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CC Life Judy Salamacha

Cayucos Cellars Moves to Cambria

Wine lovers take notice — as of Feb. 3, Cayucos Cellars has relocated its tasting room from Cayucos to Cambria.

While product marketing strategists recommend that their clients find a niche, produce first, and maintain top market share, commercial realtors insist “location, location, location” is prime.

The godfather of Cayucos Cellars, Stuart Selkirk, scored being first in Cayucos, but 11-years later, he determined the market dictated the small, family winery’s tasting room needed to move to a new location.

“We’ve done well in Cayucos,” Selkirk said about his strategy. “We still live here and will continue to make wine at the ranch, but I wanted to be closer to a cluster of wineries. Cambria promotes a wine tasting lifestyle.”

Timing also triggered the move. Within weeks of when their Cayucos lease was up for renewal, a prime location opened in Cambria, at 801 Main St., next to a cluster of their marketing partners in the “Pacific Coast Wine Trail.”

Moonstone Cellars is next door, Cutruzzola Vineyards and Black Hand Cellars are a few steps away, and Twin Coyotes Winery and Stolo Family Vineyards all share Cambria addresses.

Assistant Winemaker and Tasting Room Manager, Paige Selkirk, echoed her father’s marketing strategy to be one-on-one with customers. Their wines will continue to be introduced exclusively at the tasting room and at community or club member events. She explained their new site is much larger and has a horseshoe bar conducive to “a social atmosphere to create friends who have never met before,” she explained.

A winemaker since 1983, Selkirk’s “Swiss old world,” or hands-off methodology, produces 500 to 800 barrels annually allowing the wine to barrel-age without filtration. Known for its bold Cabernet Savignon and Zinfandel varietals, as well as Chardonnay, Selkirk also produces blends, though he’s not a fan.

He prefers wines with “extended barrel time,” he said, “to taste memory of the fruit instead of the fruit taste itself. Aging brings out the aromas and flavors I like.”

Paige added, “We do the aging for the customer.”

The Selkirk Family is no stranger to Cambria. Stuart, wife Laura, and children Clay, Ross and Paige all graduated from Coast Union High School. Their Cayucos Family homestead off Old Creek Road is where their wines are produced. It has a small vineyard of Pinot grapes. Most grapes are sourced from SLO County coastal and eastern vineyards.

In 2004, Stuart decided to flip-flop his career and avocation and his contracting business took a secondary position to full-time winemaking. Wine is the family business. Even son Ross will occasionally work in the tasting room, though he’s chosen to stay in the building trades.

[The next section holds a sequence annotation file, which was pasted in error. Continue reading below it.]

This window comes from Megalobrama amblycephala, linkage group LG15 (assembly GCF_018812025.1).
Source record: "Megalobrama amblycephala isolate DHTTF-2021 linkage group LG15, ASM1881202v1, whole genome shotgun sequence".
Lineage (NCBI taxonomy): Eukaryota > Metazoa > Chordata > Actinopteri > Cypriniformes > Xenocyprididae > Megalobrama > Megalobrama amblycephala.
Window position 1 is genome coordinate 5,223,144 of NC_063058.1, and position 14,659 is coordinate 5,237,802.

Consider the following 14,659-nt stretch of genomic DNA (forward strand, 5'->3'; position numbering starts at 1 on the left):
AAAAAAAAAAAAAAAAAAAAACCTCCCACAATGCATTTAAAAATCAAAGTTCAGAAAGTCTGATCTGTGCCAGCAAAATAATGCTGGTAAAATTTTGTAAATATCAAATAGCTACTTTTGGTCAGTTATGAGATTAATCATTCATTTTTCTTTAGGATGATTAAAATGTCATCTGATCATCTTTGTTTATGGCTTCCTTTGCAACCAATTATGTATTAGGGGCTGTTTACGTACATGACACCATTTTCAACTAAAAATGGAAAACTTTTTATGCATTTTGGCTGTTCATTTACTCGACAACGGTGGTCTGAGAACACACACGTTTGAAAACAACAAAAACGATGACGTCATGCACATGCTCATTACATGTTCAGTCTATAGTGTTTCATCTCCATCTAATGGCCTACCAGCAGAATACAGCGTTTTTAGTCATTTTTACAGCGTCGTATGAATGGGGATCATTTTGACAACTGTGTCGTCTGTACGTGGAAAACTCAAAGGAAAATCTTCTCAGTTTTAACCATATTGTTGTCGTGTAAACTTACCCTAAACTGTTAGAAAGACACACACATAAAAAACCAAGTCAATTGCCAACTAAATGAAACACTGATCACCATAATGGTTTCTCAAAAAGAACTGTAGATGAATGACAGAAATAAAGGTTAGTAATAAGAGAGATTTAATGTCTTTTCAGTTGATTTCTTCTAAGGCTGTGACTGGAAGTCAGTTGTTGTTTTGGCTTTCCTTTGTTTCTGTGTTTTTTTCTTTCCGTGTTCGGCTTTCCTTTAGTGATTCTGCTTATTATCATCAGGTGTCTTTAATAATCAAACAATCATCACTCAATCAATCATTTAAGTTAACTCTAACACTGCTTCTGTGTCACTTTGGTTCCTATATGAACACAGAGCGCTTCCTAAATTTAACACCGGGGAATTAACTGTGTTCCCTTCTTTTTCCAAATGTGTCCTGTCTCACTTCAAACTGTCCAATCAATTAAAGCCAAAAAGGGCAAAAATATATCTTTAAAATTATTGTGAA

Wife Laura is often found at the tasting room during club member events. In the last few years she’s enticed her husband to travel more, especially to Italian and French wine regions.

Clay and Paige followed their father’s passion for the wine industry and their first tasting room in Cayucos was inside Highway One, a retail shop owned by friend, Debbie Jensen. When she sold he business, Selkirk built a new space at 131 Ocean Ave., moving in Sept. 29, 2006. Selkirk and Clay worked it together.

Clay graduated from the University of the Pacific (in Stockton) playing rugby and majoring in the classics. After graduation his father invited him to be the assistant winemaker and tasting room manager. After relaying as much as Selkirk thought he could teach, he turned Clay over to his mentor, John Munch, when Munch opened Le Cuvier Winery and needed an assistant winemaker.

Ultimately, Clay realized his father was not trying to get rid of him, but it was a testimony to his winemaking talents. Selkirk and Munch understood the move offered Clay a chance to learn more about the wine business from a much larger operation. Clay is now the winemaker for Le Cuvier.

Paige majored in anthropology at the U.C. Santa Cruz and wandered Europe after grasduation, eventually coming home in 2012. She enrolled in dental hygiene classes at Cuesta College, but jumped at the chance to work with her father when he offered her Clay’s old tasting room manager job.

She’d worked in food and beverage since she was 14, but admitted, “Learning about the wine industry has been like going to college all over again.” She is now assistant winemaker and studying the financial side of the business, while serving as president of the Pacific Coast Wine Trails Marketing Group.

Cayucos Cellars (see: www.cayucoscellars.com) is open from 11 a.m. to 5 p.m. daily, except Tuesdays, and located at 805 Main St., Cambria and Paige said an official grand opening might not happen until May 6 and held in conjunction with the Cayucos Cellars Club’s Pick-up Party. She’s consumed with helping produce the 9th Annual Wine 4 Paws fundraiser benefiting Woods Humane Society, and set for April 8-9 (see: www.woodshumanesocieity.org) and the Pacific Coast Wine Trail Passport Weekend on Feb. 17-18 (see: www.pacificcoastwinetrail.com/events).

Freelance writer, columnist and author, Judy Salamacha can be reached at: judysalamacha@gmail.com or call (805) 801-1422. Her Then & Now column is a regular feature of Simply Clear Marketing & Media.

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